The American players stuck around and congratulated the victors, then gathered by themselves at center court.

"Reggie (Miller) brought us together,'' Pierce said. "He said the world is against us. The world, the stands, the refs are all against us. The only thing we can do is go out and play hard the rest of the games and get the gold medal.''

The Argentines also formed a tight huddle for several seconds before emerging with their hands raised to salute a small but vocal contingent of their fans in the lower seats at Conseco Fieldhouse.

"We still don't realize what we have done,'' center Fabricio Oberto said. "They said we would not win a game like this.''

This U.S. team had said it wanted to keep the unbeaten streak intact, but it also knew that the competition from around the world is getting better. Argentina was far from weak, controlling the game demonstrably for most of the 40 minutes.

"They were a lot better than we thought,'' Baron Davis said. "They were just beating us every which way.''

U.S. teams had two close calls in the past two years, defeating Lithuania by just two points at the 2000 Olympics and needing overtime to beat Brazil in the 2001 Goodwill Games.

Many of the best American players declined to participate in this tournament, and this version of Team USA looked quite vulnerable over the past week -- especially against nations that now have their own NBA players.

Argentina has two players, Pepe Sanchez and Ruben Wolkowyski, who spent a brief amount of time in the NBA. Another player, Emanuel Ginobili, will play for the San Antonio Spurs next season.

"We are human beings and we dream. To say we were going to beat them, I did not know. I knew we had one of the best chances,'' Sanchez said. "We came to play, we came to compete. As the game unfolded, we said 'Wow, we could really do this.' ''

The first sign that emotions were high came less than four minutes into the game, when Pierce was knocked down by Hugo Sconochini and then stuck his leg out in a deliberate attempt to trip him.

Pierce continued to go after Sconochini and was whistled for two holding fouls in the span of one second. That deprived the U.S. team of its most consistent offensive player, and they did not make a field goal for the next five minutes.

Jermaine O'Neal picked up a flagrant foul late in the first quarter for shoving Luis Scola to the ground after Scola rejected his dunk attempt, and the U.S. coaching staff ran onto the court at the end of the quarter to complain when Miller didn't get a call.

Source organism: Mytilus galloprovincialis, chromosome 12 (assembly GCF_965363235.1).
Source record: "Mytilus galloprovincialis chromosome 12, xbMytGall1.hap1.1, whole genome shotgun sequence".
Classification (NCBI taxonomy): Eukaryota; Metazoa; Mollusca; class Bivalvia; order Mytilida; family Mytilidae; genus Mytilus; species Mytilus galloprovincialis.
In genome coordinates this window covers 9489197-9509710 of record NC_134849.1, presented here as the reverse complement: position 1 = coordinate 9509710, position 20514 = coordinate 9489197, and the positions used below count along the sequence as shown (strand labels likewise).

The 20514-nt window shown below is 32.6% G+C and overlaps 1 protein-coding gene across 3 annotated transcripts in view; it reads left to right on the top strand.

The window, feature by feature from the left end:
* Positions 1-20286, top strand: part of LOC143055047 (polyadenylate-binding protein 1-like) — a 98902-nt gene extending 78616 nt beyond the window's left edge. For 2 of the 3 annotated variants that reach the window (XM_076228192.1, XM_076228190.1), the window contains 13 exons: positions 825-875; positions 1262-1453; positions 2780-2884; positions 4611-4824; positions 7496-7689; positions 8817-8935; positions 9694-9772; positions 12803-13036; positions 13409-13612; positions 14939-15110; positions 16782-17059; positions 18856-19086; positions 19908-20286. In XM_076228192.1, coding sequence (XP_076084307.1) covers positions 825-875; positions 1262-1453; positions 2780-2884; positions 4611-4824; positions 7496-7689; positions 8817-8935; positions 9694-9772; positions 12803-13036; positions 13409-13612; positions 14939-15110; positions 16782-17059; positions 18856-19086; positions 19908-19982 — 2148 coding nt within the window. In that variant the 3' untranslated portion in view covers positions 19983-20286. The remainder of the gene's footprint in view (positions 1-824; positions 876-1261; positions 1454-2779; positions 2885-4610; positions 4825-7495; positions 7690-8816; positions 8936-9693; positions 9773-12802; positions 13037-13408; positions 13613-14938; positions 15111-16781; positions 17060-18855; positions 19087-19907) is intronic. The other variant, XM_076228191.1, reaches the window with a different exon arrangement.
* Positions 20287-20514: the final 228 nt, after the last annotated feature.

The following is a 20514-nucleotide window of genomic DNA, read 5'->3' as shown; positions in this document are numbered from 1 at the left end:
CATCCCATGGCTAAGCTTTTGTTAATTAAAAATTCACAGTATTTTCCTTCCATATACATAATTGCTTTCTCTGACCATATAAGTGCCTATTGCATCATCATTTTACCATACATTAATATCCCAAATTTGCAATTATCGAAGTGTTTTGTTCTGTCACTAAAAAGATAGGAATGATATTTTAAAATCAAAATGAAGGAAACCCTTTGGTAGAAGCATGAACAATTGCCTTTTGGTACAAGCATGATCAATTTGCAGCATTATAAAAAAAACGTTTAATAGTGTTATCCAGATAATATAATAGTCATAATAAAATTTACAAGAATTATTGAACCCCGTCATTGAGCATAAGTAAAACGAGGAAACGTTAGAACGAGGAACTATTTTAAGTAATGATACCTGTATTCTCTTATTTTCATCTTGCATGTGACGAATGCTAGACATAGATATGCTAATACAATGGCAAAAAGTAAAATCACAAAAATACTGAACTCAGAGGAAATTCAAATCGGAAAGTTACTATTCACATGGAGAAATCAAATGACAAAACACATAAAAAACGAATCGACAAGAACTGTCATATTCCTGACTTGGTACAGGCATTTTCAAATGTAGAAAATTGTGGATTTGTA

The Americans had trouble getting off decent shots, while Argentina used its crisp passing to repeatedly find players open under the basket for layups and dunks.

Andres Nocioni, who had a memorable dunk over Kevin Garnett and Tim Duncan at the 1999 Olympic qualifier, unleashed another impressive jam over Ben Wallace early in the second quarter. He then stole the ensuing inbounds pass at midcourt and made two foul shots for a 41-23 lead.

A driving layup by Ginobili gave Argentina a 52-32 lead with 1:14 left in the half.

"They have better talent, they have better training, but I think we played better today. You gotta believe,'' Scola said.

The Americans got their deficit down to a dozen early in the third on a 3-pointer by Pierce, but their offensive troubles wouldn't go away. After Wolkowyski hit a 3-pointer from the corner to make it 62-47, Andre Miller sped into the lane and got inside for a layup that rolled in and out.

Pierce hit a 3-pointer to cut the deficit to 64-57, sparking the first chant of "U-S-A'' heard during the entire tournament. But the Argentine fans were back on their feet at the end of the quarter after Ginobili scored on a drive for a 68-60 lead entering the fourth.

The American fans fell silent -- aside from their gasps -- as Argentina twice got open for layups off inbounds passes with the shot clock about to expire. A 24-second violation and a turnover by the United States were answered by a pair of daring driving layups by Ginobili and Sconochini, upping the lead to 76-63 with 5:55 left.

O'Neal was incredulous when he was called for a loose ball foul with 4:23 left, and the American players had blank looks on their faces as they shuffled back to the bench during a timeout.

Baron Davis scored inside and then dunked (and hung onto the rim, showing off) off an Argentina turnover to make it 80-71 with 2:28 left. Another turnover was followed by four consecutive misses by the U.S. team -- two of them from right underneath the basket.

A charging foul against Michael Finley ended the next U.S. possession, and a blocking foul on Davis led to a pair of foul shots by Nocioni for an 83-73 lead with 1:10 left.

A missed foul shot by Miller, an off-target 3 by Davis and a turnover and foul by Pierce comprised the next three U.S. possessions.

They were finished. They had been exposed and defeated in their own backyard.

"We didn't want this to happen and we didn't think it would happen,'' Raef LaFrentz said, "but we can't necessarily say they took us by surprise.''
 
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SHAQ

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Re: Hurrah! Argentina beats USA Dream Team at Basketball at World championship with score 87-80!!!!!

> Was Karl placing the blame on the top tier NBA players that declined an
> invitation to Team USA? Could Argentina have beaten a team with Shaquille
> O'Neal, Kobe Bryant and Tim Duncan? Probably not.

PROBABLY NOT FOX IN THE A-HOLE!
 
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Fox in the Snow

Guest
Re: Hurrah! Argentina beats USA Dream Team at Basketball at World championship with score 87-80!!!!!

> PROBABLY NOT FOX IN THE A-HOLE!
Well, I don't know... only Jesus knows... I agree that Shaquille
O'Neal, Kobe Bryant and Tim Duncan let their teammates down by declining to play for the USA team...

Well, dude, don't call me names, cheer up, don't be a sore loser, heh heh...